~ The Original Nestle's Toll House Cookie Recipe ~
For generations, Americans like my dad have had a love affair with chocolate chip cookies. Surveys unanimously and overwhelmingly place the chocolate chip cookie at the top of the all-time favorite cookie list for three-quarters of our population, and, it all started with the Toll House cookie. Who do we thank and what's the history behind this iconic chocolate cookie?
Ruth Wakefield. Back in 1930, she and her husband Ken opened a restaurant along a heavily traveled road between Boston and New Bedford. They named it the Toll House Inn, because it was originally the stopping point for colonial stagecoaches paying toll.
Mrs. Wakefield was a Home Economist and Registered Dietition with excellent cooking skills and high-standards who paid attention to every detail of its operation -- including measuring the placement of the silverware on the tables. Not surprisingly, due to her great food and excellent service, the Inn met with success in its very first year. Food critic Duncan Hines was particularly fond of her Indian pudding and Joe Kennedy Sr. loved her Boston Cream Pie.
What's the scoop? Was the recipe REALLY a happy accident?
Fiction: As the story often gets wrongly told, Mrs. Wakefield found her pantry without the nuts she needed for a butter cookie she was preparing. She did have a Nestle semisweet chocolate bar, which she chopped into small pieces (to substitute for the nuts), fully expecting the chocolate to melt through the dough as the cookies baked, resulting in chocolate cookies. She was surprised to find that the chocolate pieces did not melt -- they remained in soft chunks.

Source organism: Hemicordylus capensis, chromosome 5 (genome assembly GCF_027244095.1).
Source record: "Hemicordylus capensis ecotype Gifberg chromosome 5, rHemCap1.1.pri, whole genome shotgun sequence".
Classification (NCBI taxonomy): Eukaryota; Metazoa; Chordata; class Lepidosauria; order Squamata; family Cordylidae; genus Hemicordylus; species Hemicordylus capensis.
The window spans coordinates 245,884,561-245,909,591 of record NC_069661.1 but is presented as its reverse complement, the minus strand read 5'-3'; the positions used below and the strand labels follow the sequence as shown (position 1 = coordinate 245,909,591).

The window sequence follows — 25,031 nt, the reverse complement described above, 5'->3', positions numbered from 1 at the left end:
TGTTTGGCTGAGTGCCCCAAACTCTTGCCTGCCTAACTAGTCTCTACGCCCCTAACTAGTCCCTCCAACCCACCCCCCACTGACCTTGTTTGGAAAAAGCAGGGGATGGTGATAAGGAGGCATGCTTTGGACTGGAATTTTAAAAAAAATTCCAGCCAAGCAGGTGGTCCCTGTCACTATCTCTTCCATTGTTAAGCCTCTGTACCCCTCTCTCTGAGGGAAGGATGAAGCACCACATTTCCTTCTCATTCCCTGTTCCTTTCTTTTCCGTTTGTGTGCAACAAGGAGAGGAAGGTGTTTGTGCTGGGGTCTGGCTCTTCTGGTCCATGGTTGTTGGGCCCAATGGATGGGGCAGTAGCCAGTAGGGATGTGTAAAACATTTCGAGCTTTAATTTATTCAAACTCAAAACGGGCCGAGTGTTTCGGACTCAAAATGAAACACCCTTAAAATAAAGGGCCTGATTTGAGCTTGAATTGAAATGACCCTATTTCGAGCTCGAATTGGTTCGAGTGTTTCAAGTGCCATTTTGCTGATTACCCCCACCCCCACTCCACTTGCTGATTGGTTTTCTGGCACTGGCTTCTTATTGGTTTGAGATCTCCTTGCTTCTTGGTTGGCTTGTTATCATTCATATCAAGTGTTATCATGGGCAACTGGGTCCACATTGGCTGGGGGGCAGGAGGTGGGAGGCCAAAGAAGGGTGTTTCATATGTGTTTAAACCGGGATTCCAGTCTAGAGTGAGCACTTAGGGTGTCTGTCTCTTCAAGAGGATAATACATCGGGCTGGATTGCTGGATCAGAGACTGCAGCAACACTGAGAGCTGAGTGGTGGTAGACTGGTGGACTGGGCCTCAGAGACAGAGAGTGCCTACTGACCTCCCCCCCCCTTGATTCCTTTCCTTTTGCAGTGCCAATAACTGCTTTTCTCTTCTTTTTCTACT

Fact: As a well-seasoned professional Mrs. Wakefield often experimented with cookie recipes and continued testing until she got exactly what she wanted. Years later, Mrs. Wakefield told a reporter she was indeed working on a recipe that involved adding bits of chopped chocolate to her Butterscotch Nut Wafers. Her "Chocolate Crispies" became a fast favorite with her customers. After a Boston newspaper printed her recipe in 1938, the sale of Nestle chocolate bars skyrocketed in the Boston area. Shortly thereafter, Nestle began manufacturing the semi-sweet morsel. In 1940, Nestle bought the recipe from the Wakefield's and printed her recipe on the back of their semi-sweet chocolate morsel package, where it remains today. Here it is:
1 teaspoon baking soda
1 teaspoon salt
1 cup butter, at room temperature, very soft (2 sticks)
3/4 cup granulated sugar
3/4 cup firmly-packed dark brown sugar
1 teaspoon pure vanilla extract
2 large eggs
12 ounces Nestle Toll House Semi-Sweet Chocolate Morsels
1 cup chopped nuts (optional) (Note: My mom adds 1 extra cup of morsels to the mixture in place of nuts which is why her version of this beloved recipe is our family's favorite.)
~ Step 2. In a large bowl, place the butter, sugar, brown sugar and vanilla extract. On high-speed of hand-held electric mixer, beat until creamy, about 3 minutes. Beat in the eggs, about 1 minute. Lower the mixer speed and gradually beat in the flour until a smooth, sticky dough forms.
Remove from oven, transfer to rack & cool completely.
Special Equipment List: hand-held electric mixer; large rubber spatula; 2, 17 1/2" x 12 1/2" baking pans; parchment paper; 1 1/2" ice-cream scoop; cooling rack
Cook's Note: With the New Year's holiday on our doorstop, if you're looking for another chocolate confection with a rich retro history, click into Categories 6, 11 or 26 for ~ Not just any chocolate will do: Toblerone Fondue ~!
"We are all in this food world together." ~ Melanie Preschutti
(Recipe, Commentary and Photos courtesy of Melanie's Kitchen/Copyright 2015)